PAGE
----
Foreign Direct Investment as a Determinant of Cross-Country Stock Market Comovement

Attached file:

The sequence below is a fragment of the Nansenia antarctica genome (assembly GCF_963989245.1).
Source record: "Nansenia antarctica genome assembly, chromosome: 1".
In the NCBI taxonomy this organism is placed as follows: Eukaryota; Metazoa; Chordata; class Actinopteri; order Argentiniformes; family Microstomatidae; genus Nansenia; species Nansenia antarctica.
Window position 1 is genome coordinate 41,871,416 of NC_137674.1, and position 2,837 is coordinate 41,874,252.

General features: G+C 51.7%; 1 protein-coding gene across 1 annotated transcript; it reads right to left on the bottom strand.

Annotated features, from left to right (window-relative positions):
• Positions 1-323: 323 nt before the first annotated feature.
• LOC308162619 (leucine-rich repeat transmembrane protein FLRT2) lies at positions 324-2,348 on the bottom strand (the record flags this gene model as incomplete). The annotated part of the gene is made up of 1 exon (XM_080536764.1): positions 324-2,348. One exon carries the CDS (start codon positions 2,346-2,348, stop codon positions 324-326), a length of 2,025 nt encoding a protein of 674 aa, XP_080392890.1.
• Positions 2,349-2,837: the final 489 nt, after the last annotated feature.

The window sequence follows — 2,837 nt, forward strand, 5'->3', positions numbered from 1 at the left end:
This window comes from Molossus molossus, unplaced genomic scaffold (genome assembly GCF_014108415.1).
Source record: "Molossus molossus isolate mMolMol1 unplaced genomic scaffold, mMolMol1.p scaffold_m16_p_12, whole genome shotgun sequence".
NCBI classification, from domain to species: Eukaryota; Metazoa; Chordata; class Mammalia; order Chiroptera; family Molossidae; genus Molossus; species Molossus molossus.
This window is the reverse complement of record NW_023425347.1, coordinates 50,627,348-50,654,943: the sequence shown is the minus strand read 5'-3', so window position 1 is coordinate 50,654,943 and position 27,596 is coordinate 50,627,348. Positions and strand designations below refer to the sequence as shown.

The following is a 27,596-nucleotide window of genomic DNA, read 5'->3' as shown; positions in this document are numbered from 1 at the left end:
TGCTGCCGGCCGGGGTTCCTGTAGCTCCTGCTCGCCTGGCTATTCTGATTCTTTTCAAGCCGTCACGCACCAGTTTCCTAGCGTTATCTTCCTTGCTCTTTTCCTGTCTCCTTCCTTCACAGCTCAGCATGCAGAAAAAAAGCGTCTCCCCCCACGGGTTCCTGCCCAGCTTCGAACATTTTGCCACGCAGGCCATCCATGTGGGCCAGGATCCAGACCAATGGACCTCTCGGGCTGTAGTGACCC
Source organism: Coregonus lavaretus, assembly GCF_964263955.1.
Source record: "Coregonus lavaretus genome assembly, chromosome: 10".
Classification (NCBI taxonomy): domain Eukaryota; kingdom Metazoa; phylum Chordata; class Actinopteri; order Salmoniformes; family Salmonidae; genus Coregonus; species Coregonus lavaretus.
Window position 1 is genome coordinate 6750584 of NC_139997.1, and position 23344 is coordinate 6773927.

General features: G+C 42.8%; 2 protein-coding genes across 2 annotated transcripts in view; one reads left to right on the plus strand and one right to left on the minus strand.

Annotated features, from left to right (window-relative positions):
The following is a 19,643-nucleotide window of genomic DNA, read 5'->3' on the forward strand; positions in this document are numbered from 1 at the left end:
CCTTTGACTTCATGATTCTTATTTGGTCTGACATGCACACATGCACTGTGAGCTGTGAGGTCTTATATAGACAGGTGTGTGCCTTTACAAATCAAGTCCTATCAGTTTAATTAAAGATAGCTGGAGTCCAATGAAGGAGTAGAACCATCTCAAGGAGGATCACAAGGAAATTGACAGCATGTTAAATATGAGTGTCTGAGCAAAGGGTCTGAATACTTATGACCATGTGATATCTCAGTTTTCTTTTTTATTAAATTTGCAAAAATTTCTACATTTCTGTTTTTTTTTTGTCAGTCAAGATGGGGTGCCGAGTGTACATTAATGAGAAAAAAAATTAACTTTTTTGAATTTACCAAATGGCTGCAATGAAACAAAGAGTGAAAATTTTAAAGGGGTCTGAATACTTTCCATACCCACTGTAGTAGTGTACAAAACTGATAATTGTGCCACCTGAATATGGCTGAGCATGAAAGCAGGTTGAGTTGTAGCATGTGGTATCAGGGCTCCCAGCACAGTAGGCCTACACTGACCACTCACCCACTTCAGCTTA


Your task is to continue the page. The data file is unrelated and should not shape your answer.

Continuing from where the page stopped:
We develop a theoretical framework in order to investigate the link between two recent trends: (i) the rise in cross-country stock market correlations over the past three decades, and (ii) the increase in global foreign direct investment (FDI) positions over the same period. Our objective is twofold: first, we investigate empirically the channel through which the rise in global stock market correlations is associated with the observed increase in global FDI. Second, we develop a two-country stochastic asset pricing model with multinational firms that allows us to quantify the extent to which the recent rise in global FDI can account for the observed increase in cross-country stock market comovement. Calibrating three versions of the model (financial autarky, incomplete markets and complete markets) to the US and the rest-of-the-world, we find that a permanent increase in FDI positions, as observed from mid 1990s to mid 2000s, leads to substantial increase in cross-country stock market comovements. Increases in FDI alone can account for approximately one third of the observed increase in stock market correlations. We also discuss the role of portfolio diversification and, more generally, asset market integration.